Words by Sam George
“There’s nothing more worthless than two-year-old surf footage.” This quote is attributed to Greg MacGillivray, one of surfing’s most successful filmmakers, who in 1974 was in the editing room updating his 1972 classic, Five Summer Stories, for yet another theatrical run. Sign of the times, maybe, but we’re lucky that this sentiment was reassessed over the years; after all, people now have access to virtually the entire historical timeline of modern surfing, preserved in perpetuity on digital video.
The latest and most legitimate curator of this wealth of historically significant imagery is Opper Films’ acquisition of 22 rare titles from Larry Lindberg Productions. An innovative producer/cinematographer, Lindberg was the first to package and produce televised surfing competition for major national networks like CBS, NBC and ABC, beginning with the 1965 Duke Kahanamoku Invitational. The contest was first held at Sunset Beach, and spanned two decades of competitive evolution right up to the 1985 Sunkist World Cup, a major professional event also held at Sunset Beach.
Lindberg’s first surf production, the 1965 Duke Kahanamoku Invitational is naturally the first one made available for streaming by Opper Films. It transcends mere sports coverage, but rather sets the tone for a fascinating study of the birth of professional surfing. After all, this was the first contest ever held on Oahu’s North Shore; with a one-day format awarding points for performance rather than mere bravado, and an invitation list featuring both old guard and young guns.
In short, the ’65 Duke was the first modern surf contest, and his first time up at bat, Lindberg had the foresight to present it as such.
“Larry Lindberg presented surfing like no one had ever seen before,” says Randy Rarick, co-founder of the International Professional Surfing Tour in 1976, who watched this seminal event from the beach as a grom then later on TV. “He captured the dynamics of it as a sport, not just a pastime. His network coverage made America go, ‘Wow, these surfers are sportsmen,’ and that really legitimised the whole thing.”
Yet it wasn’t just the mainstream audiences that got a new slant on the sport. The ’65 Duke was an entirely different animal for hardcore surfers, too.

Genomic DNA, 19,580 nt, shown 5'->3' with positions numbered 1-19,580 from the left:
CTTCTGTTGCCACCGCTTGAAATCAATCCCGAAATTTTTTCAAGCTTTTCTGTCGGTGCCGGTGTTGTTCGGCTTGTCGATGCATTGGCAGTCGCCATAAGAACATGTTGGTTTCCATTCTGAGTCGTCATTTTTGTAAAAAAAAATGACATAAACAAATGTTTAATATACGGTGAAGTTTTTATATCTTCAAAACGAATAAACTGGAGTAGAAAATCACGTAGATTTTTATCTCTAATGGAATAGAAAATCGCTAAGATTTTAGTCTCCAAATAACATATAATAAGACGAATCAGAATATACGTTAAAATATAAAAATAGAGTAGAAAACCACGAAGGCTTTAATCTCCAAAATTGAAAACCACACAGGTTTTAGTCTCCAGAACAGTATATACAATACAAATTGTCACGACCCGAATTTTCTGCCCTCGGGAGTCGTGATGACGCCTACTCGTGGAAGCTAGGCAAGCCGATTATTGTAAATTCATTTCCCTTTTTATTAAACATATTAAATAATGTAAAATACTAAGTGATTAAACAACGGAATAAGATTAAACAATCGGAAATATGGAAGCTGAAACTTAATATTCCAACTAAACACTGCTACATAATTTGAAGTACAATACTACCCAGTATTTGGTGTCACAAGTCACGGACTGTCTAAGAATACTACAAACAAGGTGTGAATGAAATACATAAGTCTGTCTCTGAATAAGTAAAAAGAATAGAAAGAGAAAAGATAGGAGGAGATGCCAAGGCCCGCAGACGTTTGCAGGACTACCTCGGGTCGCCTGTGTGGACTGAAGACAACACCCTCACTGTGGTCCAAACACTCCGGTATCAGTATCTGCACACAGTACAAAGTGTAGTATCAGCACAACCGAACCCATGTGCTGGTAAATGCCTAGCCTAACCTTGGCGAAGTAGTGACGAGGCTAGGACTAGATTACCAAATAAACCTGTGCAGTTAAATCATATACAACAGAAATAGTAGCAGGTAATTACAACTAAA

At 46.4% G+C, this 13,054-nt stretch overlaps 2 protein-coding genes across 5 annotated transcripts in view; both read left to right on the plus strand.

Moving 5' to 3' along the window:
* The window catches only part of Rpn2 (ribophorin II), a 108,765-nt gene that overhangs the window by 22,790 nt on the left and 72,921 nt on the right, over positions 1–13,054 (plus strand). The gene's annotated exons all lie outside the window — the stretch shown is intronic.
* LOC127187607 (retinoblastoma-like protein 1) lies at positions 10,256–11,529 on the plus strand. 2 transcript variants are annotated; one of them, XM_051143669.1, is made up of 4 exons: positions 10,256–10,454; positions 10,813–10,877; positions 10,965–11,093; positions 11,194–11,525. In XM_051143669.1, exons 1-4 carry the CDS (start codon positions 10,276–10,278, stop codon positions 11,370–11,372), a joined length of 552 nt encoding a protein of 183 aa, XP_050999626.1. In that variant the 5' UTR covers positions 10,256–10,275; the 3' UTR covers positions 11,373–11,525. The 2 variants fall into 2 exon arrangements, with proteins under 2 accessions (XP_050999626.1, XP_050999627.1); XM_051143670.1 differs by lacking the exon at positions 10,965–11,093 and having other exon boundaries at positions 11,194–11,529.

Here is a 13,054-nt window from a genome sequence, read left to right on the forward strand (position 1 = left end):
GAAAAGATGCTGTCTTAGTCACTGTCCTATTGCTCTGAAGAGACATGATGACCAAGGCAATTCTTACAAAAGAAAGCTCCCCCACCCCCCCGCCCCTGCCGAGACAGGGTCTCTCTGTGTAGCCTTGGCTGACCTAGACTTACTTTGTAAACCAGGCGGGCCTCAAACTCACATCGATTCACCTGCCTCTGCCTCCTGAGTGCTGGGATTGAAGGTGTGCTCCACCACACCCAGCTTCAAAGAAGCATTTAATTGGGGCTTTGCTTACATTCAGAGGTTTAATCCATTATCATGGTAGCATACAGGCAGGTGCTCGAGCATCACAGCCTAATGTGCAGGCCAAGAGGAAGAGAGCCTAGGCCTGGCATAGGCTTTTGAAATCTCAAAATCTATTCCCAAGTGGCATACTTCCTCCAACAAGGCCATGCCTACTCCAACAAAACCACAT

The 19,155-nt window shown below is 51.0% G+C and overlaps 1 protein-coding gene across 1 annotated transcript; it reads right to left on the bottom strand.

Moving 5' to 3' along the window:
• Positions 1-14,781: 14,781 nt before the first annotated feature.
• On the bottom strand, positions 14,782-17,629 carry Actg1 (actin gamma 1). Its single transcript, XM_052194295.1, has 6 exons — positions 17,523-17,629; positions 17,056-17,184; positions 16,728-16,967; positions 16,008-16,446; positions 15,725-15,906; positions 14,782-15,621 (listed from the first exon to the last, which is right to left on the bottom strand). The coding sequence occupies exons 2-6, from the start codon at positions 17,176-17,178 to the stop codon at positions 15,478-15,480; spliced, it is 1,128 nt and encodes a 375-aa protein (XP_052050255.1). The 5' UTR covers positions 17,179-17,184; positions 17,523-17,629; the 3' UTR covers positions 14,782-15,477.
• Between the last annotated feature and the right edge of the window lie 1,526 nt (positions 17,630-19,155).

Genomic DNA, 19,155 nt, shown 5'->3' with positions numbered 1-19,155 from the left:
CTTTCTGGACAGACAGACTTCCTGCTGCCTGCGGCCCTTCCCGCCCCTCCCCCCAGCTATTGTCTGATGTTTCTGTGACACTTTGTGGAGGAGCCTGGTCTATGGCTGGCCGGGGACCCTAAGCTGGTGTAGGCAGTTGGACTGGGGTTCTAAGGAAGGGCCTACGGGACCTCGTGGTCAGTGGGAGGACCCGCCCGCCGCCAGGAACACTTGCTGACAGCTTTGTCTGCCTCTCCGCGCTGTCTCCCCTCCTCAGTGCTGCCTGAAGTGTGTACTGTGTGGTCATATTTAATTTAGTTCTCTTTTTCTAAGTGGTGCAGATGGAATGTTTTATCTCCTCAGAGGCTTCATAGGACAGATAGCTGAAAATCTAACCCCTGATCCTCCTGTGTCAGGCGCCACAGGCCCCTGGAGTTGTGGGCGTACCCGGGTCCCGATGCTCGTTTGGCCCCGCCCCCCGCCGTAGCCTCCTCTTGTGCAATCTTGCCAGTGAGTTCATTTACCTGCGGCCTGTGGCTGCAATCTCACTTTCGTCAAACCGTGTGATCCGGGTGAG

“At the other big surf contests of the time, like the Makaha International Championships and the U.S. Championships at Huntington Beach, the surfing being done and the judging formats seemed like vestiges of another time,” says surf historian Matt Warshaw. “The ’65 Duke was really a progressive big-wave contest. Like, ‘We’re going to send them out at Sunset in big surf and the winner is going to be someone surfing in the very latest style.’”
Lindberg’s innovative coverage includes aerial cinematography, scenic and cultural b-roll, and character studies, which lend his programs a vital, contemporary feel. When viewed today, even in the original black-and-white format, his productions aren’t all that different from the surf contest coverage we see online today. But beyond that, very few if any of Lindberg’s productions have ever been seen since their initial airing. So, when considered in its entirety, the Lindberg Collection holds a much deeper significance.
“These aren’t just for people interested in competitive surfing,” says Ira Opper, CEO at Opper Films. “I mean, it’s great to see 16-year-old Jeff Hakman winning the ’65 Duke. But it’s even more amazing to see extremely rare interviews with legendary surfers like Duke Kahanamoku, Miki Dora and Eddie Aikau; to hear their voices, in some cases for the very first time on film. In focusing not just on the surfing but the surfers themselves, Lindberg has created an invaluable historical and cultural record that transcends typical surfing films.”
Full film is now playing on The Surf Network.